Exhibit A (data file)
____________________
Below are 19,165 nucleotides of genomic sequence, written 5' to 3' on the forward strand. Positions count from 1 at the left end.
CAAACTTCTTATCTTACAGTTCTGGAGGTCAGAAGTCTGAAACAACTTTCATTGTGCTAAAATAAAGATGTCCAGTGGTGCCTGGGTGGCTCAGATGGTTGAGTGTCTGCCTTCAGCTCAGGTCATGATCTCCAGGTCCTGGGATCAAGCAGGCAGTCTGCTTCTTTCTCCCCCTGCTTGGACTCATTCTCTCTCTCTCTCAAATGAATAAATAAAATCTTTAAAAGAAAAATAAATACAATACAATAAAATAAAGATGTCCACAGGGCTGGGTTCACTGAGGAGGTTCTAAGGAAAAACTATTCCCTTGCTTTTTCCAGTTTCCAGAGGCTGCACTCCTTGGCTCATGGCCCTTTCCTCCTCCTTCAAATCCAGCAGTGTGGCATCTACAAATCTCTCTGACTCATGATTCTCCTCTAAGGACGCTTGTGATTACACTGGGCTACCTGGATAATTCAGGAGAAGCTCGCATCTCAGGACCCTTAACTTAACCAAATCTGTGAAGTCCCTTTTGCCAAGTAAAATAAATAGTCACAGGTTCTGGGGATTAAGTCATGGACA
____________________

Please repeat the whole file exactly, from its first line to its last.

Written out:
Below are 19,165 nucleotides of genomic sequence, written 5' to 3' on the forward strand. Positions count from 1 at the left end.
CAAACTTCTTATCTTACAGTTCTGGAGGTCAGAAGTCTGAAACAACTTTCATTGTGCTAAAATAAAGATGTCCAGTGGTGCCTGGGTGGCTCAGATGGTTGAGTGTCTGCCTTCAGCTCAGGTCATGATCTCCAGGTCCTGGGATCAAGCAGGCAGTCTGCTTCTTTCTCCCCCTGCTTGGACTCATTCTCTCTCTCTCTCAAATGAATAAATAAAATCTTTAAAAGAAAAATAAATACAATACAATAAAATAAAGATGTCCACAGGGCTGGGTTCACTGAGGAGGTTCTAAGGAAAAACTATTCCCTTGCTTTTTCCAGTTTCCAGAGGCTGCACTCCTTGGCTCATGGCCCTTTCCTCCTCCTTCAAATCCAGCAGTGTGGCATCTACAAATCTCTCTGACTCATGATTCTCCTCTAAGGACGCTTGTGATTACACTGGGCTACCTGGATAATTCAGGAGAAGCTCGCATCTCAGGACCCTTAACTTAACCAAATCTGTGAAGTCCCTTTTGCCAAGTAAAATAAATAGTCACAGGTTCTGGGGATTAAGTCATGGACA